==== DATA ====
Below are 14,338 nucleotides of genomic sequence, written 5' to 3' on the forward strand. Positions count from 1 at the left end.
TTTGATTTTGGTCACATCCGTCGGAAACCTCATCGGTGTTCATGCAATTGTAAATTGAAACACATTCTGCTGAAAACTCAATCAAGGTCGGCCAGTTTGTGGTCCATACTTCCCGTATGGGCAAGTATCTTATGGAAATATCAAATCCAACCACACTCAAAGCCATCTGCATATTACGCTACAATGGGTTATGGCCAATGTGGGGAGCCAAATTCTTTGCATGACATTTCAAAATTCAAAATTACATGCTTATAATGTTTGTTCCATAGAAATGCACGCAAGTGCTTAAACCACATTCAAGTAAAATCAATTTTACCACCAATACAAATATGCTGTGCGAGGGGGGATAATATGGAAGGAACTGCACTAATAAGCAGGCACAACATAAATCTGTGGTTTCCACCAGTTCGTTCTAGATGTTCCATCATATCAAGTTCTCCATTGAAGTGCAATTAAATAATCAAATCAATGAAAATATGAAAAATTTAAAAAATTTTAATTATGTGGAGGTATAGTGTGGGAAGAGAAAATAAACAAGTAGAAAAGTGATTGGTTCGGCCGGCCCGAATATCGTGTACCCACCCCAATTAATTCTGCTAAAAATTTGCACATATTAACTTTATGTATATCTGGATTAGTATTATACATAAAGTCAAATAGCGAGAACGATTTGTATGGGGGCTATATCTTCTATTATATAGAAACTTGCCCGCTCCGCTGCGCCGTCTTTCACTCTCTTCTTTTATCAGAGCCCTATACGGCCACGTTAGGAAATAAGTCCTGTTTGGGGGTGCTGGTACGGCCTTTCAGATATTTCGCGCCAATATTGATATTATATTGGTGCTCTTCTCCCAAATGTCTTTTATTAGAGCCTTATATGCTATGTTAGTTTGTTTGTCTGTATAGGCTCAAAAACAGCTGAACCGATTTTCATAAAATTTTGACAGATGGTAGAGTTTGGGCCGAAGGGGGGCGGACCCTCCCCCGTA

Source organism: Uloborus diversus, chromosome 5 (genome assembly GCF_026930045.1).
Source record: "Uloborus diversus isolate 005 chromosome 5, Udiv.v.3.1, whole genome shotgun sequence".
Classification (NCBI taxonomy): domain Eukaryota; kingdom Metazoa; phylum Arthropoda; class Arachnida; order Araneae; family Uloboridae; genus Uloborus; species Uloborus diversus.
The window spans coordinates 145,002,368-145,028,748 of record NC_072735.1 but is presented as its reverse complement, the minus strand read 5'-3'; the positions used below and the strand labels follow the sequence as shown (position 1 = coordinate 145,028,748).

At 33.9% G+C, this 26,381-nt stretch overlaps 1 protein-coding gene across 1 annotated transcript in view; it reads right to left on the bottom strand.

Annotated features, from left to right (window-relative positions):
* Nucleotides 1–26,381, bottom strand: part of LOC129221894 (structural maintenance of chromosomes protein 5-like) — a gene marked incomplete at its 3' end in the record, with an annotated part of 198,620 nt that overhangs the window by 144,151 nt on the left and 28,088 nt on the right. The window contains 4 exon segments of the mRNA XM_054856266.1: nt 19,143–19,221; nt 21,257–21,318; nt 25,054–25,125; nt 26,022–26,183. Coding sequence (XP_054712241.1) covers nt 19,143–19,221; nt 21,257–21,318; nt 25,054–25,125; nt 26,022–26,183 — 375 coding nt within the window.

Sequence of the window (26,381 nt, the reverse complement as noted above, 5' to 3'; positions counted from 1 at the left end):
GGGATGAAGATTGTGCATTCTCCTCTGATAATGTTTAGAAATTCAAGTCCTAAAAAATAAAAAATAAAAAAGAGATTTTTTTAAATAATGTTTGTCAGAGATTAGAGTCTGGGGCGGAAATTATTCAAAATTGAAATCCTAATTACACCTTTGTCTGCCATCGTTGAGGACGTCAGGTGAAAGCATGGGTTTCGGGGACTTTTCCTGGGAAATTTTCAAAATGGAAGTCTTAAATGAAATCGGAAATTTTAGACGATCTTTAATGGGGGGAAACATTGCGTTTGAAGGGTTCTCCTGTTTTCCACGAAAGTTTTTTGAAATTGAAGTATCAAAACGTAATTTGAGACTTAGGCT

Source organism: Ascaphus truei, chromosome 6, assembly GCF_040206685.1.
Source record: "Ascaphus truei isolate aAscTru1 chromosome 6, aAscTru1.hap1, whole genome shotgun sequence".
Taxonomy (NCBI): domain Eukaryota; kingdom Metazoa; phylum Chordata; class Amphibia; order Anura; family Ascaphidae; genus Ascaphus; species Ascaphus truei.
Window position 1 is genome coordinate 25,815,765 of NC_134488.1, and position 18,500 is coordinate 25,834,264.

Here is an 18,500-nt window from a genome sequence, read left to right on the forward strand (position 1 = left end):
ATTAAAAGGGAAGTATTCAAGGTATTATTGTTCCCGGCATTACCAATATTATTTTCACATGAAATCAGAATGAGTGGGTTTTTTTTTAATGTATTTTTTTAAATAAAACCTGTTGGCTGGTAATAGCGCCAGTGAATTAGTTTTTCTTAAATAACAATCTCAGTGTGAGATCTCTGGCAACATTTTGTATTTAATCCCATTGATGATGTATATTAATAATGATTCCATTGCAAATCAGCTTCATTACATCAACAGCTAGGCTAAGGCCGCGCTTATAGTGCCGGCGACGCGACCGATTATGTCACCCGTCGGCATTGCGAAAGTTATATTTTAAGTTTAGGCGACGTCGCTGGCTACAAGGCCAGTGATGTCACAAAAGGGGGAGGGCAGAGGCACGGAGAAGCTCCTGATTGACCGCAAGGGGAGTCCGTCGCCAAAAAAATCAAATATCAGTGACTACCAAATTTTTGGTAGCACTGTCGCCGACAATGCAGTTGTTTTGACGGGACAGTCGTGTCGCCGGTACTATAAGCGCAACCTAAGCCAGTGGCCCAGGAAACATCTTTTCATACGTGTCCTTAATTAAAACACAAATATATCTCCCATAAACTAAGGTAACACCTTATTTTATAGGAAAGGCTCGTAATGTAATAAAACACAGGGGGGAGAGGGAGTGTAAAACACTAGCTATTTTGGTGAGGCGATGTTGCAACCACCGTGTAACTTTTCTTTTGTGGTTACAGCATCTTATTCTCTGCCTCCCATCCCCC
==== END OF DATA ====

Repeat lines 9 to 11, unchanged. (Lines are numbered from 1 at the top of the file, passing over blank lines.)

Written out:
* Nucleotides 1–26,381, bottom strand: part of LOC129221894 (structural maintenance of chromosomes protein 5-like) — a gene marked incomplete at its 3' end in the record, with an annotated part of 198,620 nt that overhangs the window by 144,151 nt on the left and 28,088 nt on the right. The window contains 4 exon segments of the mRNA XM_054856266.1: nt 19,143–19,221; nt 21,257–21,318; nt 25,054–25,125; nt 26,022–26,183. Coding sequence (XP_054712241.1) covers nt 19,143–19,221; nt 21,257–21,318; nt 25,054–25,125; nt 26,022–26,183 — 375 coding nt within the window.

Sequence of the window (26,381 nt, the reverse complement as noted above, 5' to 3'; positions counted from 1 at the left end):
GGGATGAAGATTGTGCATTCTCCTCTGATAATGTTTAGAAATTCAAGTCCTAAAAAATAAAAAATAAAAAAGAGATTTTTTTAAATAATGTTTGTCAGAGATTAGAGTCTGGGGCGGAAATTATTCAAAATTGAAATCCTAATTACACCTTTGTCTGCCATCGTTGAGGACGTCAGGTGAAAGCATGGGTTTCGGGGACTTTTCCTGGGAAATTTTCAAAATGGAAGTCTTAAATGAAATCGGAAATTTTAGACGATCTTTAATGGGGGGAAACATTGCGTTTGAAGGGTTCTCCTGTTTTCCACGAAAGTTTTTTGAAATTGAAGTATCAAAACGTAATTTGAGACTTAGGCT